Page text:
Halsey - Manic
Over the past five to six years Halsey has become an all out Celebrity. She was characterized by her misfit status, she was not going to just be another Selena Gomez or Ariana Grande. This was the anti Disney star, still gutted from the emotional trauma of youth but finding release through her writing. Her lyrics have always been one of her strongest assets. She is able to craft these truly stunning narratives, mostly told by putting herself in the shoes of her subjects, and wrap them around some pretty nice electronic production. On Manic however the theme shift to a more to the personal. It makes sense since Halsey has mostly lived in life int he spotlight since her last album. Public relationships and public breakups are all fodder for songs on this album. It allows you to take a deeper dive into who Halsey is as a person, and how these things have affected her life. "You should be sad" it can't help be noted feels entirely target at former love interest G-Eazy someone who I am more than happy to celebrate being taken down a notch. However as her star has grown her production partners have seemed to shrink. Jon Bellion, Benny Blanco and Greg Kurstin's sound is all over these songs, and all over almost any damn song you hear on pop radio today. There is some variety on this album song to song, but they all slide so close to everything else you hear today that you can't help but be disappointed.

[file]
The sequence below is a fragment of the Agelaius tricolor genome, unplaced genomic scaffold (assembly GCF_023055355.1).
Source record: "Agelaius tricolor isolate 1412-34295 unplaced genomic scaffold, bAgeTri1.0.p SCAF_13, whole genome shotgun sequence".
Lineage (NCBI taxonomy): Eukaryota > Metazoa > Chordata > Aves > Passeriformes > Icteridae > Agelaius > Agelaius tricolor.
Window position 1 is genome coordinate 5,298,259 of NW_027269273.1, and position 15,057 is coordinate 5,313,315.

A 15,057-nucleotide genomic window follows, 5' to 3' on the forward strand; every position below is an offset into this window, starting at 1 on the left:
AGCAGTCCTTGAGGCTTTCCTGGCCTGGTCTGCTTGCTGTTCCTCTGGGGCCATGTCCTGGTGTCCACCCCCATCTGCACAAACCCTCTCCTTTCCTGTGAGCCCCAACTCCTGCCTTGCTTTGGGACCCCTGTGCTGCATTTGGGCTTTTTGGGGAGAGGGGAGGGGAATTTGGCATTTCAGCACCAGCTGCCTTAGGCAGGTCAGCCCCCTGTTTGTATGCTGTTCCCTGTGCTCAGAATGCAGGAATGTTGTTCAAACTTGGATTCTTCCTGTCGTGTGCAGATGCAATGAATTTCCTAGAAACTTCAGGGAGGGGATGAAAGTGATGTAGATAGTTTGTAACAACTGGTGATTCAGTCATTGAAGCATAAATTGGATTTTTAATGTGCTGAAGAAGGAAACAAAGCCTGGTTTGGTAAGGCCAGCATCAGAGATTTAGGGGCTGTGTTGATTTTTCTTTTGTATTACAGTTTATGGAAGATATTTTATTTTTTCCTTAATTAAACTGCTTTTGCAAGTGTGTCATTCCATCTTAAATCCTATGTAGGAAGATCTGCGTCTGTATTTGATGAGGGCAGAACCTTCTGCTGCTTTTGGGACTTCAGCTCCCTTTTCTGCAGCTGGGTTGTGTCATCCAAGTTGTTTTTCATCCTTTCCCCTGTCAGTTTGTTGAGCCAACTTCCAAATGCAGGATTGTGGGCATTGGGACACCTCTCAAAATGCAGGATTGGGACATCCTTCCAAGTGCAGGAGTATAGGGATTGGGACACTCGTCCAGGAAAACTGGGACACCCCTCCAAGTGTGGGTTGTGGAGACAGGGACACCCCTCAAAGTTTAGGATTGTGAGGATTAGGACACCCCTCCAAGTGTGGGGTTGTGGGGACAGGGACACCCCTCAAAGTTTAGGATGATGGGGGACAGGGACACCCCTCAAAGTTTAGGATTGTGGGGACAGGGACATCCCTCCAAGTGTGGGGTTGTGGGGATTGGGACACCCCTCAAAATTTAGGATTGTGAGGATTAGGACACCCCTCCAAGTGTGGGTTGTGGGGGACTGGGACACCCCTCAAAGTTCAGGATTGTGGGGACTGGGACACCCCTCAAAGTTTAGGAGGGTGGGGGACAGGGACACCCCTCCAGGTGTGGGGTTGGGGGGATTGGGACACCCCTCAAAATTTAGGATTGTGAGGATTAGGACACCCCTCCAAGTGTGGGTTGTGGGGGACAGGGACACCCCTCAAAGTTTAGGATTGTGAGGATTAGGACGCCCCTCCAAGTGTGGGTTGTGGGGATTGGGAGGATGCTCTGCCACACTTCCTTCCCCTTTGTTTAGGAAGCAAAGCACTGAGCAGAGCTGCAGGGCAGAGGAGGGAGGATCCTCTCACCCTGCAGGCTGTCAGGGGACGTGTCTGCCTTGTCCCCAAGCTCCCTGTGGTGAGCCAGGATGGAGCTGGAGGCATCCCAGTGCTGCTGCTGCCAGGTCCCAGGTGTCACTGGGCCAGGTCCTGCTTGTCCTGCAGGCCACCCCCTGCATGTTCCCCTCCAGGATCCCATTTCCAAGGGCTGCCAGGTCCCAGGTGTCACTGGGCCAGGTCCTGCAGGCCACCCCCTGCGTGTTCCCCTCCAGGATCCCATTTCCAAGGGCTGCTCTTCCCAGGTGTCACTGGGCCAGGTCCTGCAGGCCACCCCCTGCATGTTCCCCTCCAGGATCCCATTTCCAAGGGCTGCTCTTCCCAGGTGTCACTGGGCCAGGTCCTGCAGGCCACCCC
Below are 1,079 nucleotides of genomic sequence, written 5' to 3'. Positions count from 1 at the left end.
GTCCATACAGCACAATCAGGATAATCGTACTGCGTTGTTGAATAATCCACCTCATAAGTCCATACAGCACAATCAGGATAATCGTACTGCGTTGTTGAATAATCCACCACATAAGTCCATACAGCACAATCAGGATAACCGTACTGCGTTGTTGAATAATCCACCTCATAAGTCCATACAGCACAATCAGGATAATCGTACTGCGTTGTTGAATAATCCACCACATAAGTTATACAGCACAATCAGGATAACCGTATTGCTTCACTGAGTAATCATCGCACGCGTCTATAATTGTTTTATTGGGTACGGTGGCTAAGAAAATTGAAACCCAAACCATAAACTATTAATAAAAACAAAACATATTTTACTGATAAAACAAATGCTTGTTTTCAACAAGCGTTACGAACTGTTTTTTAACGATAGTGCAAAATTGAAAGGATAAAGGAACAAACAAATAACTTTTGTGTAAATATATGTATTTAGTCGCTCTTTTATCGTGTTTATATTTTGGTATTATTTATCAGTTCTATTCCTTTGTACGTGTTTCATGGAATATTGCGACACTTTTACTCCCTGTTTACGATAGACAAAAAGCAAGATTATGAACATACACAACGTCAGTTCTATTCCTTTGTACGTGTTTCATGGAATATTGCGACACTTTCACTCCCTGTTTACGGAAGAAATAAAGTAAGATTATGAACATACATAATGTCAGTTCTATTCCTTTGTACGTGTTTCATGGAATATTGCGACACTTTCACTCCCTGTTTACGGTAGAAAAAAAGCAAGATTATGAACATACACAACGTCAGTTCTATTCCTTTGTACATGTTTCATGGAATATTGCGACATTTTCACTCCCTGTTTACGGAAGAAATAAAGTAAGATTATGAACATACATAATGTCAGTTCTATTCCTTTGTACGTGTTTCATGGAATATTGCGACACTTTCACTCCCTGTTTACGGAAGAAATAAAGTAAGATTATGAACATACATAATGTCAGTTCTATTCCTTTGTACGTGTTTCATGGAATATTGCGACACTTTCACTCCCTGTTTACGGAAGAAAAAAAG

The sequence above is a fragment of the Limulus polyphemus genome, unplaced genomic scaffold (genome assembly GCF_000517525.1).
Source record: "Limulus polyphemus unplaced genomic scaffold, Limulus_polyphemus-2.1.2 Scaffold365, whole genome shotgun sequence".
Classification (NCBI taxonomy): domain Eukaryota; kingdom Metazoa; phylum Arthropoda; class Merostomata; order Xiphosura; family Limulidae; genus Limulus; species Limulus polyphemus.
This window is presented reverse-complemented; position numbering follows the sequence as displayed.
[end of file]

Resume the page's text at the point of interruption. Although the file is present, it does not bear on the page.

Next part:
The songs that aren't tailor made for pop radio though feel a bit overwrought and long. "Forever ...(is a long time)" is supposed to be this emotional breakdown coupled with raindrops and everything, but instead it just feels like extra padding. A lot of Halsey's ideas feel like conversations the world has had on Twitter a hundred times. All this is to say it's hard to see Halsey as the outsider anymore, a portrayal she has really relished throughout her career. This is factory pop, put through an artist who probably doesn't want that to be her legacy. The album doesn't sound bad, it doesn't not work, it's just missing that special Halseyness that has been so integral to her other records.
7.1 out of 10